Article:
Your Sunday jolt: U.S. Chamber comes down on Democrat Jim Marshall’s side

If you were watching the “Georgia Gang” on WAGA-TV this morning, you saw that the U.S. Chamber of Commerce has stepped into 8th District congressional contest – on the side of U.S. Rep. Jim Marshall, D-Macon.

The Los Angeles Times has the details:

The U.S. Chamber of Commerce, which has been a powerful ally for Republican candidates in this year’s midterm campaigns, quietly moved across the aisle this week and bought ads touting nearly a dozen Democratic House members.

The “voter education” spots are running on behalf of 10 members of the fiscally conservative Blue Dog Coalition, many of them in the South, including Georgia’s Jim Marshall, Virginia’s Glenn Nye, Maryland’s Frank Kratovil, Mississippi’s Travis W. Childers and Alabama’s Bobby Bright.

The ads were spotted by political media trackers. A spokesman for the chamber would not confirm the buys, but filings with the Federal Election Commission show that the Chamber spent a total of $1,899,772 to run two separate ads for each candidate.

The pro-Democratic media campaign marks a sharp pivot for the influential business lobby, which has poured millions of dollars into ads supporting Republicans. According to the Center for Responsive Politics, the organization is the top-spending third-party group so far this cycle. This week alone, it dropped nearly $10 million on ads around the country, most of them aimed at lifting GOP candidates.

Marshall is being challenged by Republican Austin Scott, a state lawmaker from Tifton.

***

At Sanford Stadium in Athens on Saturday, you couldn’t go far without being reminded of the race for governor.

Libertarian John Monds rented a plane and a banner touting his campaign. Former congressman Nathan Deal, the Republican nominee, prowled the sidelines, and was rewarded with a strictly non-political radio interview with Chuck Dowdle.

Those keeping track of the Georgia-Tennessee game on the radio also heard a lengthy, 60-second message from Democratic nominee Roy Barnes. The script:

Female actor, amid office background noise: I’ll make this quick. I have to pick up my kids at soccer practice. I’m a mom, but I also have a career, and had to work my way to this corner office. It wasn’t easy.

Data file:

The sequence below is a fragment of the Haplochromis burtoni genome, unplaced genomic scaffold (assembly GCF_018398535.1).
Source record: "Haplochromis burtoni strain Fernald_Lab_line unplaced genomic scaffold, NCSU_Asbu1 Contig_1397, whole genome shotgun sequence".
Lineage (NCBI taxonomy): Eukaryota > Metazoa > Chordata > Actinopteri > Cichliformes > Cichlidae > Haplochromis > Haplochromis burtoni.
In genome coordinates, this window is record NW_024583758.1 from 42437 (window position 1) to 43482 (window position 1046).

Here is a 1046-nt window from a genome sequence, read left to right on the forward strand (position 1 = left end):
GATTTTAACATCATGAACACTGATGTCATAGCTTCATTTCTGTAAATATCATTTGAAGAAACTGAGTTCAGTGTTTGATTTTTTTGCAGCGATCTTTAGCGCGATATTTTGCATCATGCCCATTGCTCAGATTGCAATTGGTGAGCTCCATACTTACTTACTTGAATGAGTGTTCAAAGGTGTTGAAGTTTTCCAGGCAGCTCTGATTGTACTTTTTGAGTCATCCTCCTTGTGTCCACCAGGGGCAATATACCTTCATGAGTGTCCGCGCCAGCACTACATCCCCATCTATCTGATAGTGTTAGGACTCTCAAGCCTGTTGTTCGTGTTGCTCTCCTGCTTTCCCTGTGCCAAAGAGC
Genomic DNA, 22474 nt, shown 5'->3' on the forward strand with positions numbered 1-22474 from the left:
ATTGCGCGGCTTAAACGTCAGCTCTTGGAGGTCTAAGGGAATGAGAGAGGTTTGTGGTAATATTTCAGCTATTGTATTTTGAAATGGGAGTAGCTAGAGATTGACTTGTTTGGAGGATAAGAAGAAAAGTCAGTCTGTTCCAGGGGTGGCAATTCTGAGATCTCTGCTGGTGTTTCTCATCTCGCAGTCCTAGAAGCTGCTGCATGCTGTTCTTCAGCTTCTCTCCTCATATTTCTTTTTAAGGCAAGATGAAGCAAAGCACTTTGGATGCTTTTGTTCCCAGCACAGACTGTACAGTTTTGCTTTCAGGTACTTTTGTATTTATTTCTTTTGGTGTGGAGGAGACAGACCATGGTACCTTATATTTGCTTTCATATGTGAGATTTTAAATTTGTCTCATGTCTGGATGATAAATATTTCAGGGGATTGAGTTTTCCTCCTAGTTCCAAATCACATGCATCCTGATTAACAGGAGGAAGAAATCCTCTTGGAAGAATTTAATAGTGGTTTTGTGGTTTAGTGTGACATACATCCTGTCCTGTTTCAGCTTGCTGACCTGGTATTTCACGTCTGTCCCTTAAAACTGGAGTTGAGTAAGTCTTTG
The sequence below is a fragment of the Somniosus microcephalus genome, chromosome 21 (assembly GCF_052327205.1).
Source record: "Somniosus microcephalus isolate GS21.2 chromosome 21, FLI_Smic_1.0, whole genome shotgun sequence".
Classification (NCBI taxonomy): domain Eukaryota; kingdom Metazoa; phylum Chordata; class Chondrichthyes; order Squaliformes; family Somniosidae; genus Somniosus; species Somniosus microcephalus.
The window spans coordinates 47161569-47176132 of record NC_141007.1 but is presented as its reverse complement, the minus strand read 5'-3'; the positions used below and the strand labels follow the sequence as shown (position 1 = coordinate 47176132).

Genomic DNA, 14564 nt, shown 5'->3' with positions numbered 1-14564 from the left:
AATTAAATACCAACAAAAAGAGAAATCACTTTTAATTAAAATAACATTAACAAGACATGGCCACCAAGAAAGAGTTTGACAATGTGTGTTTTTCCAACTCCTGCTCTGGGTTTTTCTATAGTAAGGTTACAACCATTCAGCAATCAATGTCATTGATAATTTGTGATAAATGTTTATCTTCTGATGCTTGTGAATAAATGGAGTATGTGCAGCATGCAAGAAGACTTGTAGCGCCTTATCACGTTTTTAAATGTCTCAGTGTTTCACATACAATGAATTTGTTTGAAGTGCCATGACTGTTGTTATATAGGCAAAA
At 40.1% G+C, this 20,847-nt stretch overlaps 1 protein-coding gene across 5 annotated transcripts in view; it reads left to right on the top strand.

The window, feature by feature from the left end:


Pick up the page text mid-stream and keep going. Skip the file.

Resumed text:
Male actor: Am I interrupting?

Female actor: Put that down here, please. I tell the guys outside I’m recording.

Male actor: Something important?

Female actor: I think so. I’ve had to make some tough decisions. Fire people, hire people. Which brings me to my point. If Roy Barnes and Nathan Deal came in applying for a job, it would be an easy choice. Mr. Deal can’t manage money, breaks laws, hides investments, has ethical conflicts, and lives off shady insider deals.

Roy Barnes is a successful banker, attorney, farmer, and investor. I think you get my point. In November, we hire a governor. Who do you want running your business? I don’t think the choice is even close. Roy Barnes. Hold the elevator.

You’ll remember that Deal’s third and latest TV focused on education, using a female narrator. Given that, it’s clear that the Republican and Democratic candidates for governor agree on one thing: Women voters will make the difference next month.

***

In Sunday’s Savannah Morning News, political columnist Larry Peterson continued to hammer on appearances by the Barnes Law Firm before judges appointed by the former Democratic governor:

His law firm has appeared three dozen times before judges he appointed, winning – or helping win – his clients hundreds of millions of dollars.

Never mind, say his supporters.

Never mind one of the judges gave Barnes’ campaign $10,000 less than a month before Barnes named him to the bench.

Never mind that judge has given Barnes’ current campaign $2,000.

***

Meanwhile, Blog for Democracy has poked through Nathan Deal’s campaign finance statements and found this:

Based on a review of his disclosure reports, from 7/31/2009-9/22/2010, Nathan Deal spent $81,225.47 from his campaign account on legal/attorney fees. This includes $20,924.40 in August and September of 2010.

***

And for some reason, Gov. Sonny Perdue failed to broadcast the fact that he had declared Oct. 4-10 to be Financial Planning Week.

***

Tim Echols, the Republican nominee for the Public Service Commission, has let it be known that he’s received the endorsement of three Republican members of the PSC: Chairman Lauren “Bubba” McDonald, Doug Everett, and Chuck Eaton.

McDonald had previously endorsed state Sen. John Douglas, R-Social Circle, who lost an August runoff to Echols.

***

Finally, from the Associated Press:

A former Georgia legislator is preparing for an April trial on tax evasion charges.
Former state Rep. Jeanette Jamieson’s trial was scheduled by Fulton Superior Court Judge Michael Johnson at a brief hearing on Friday.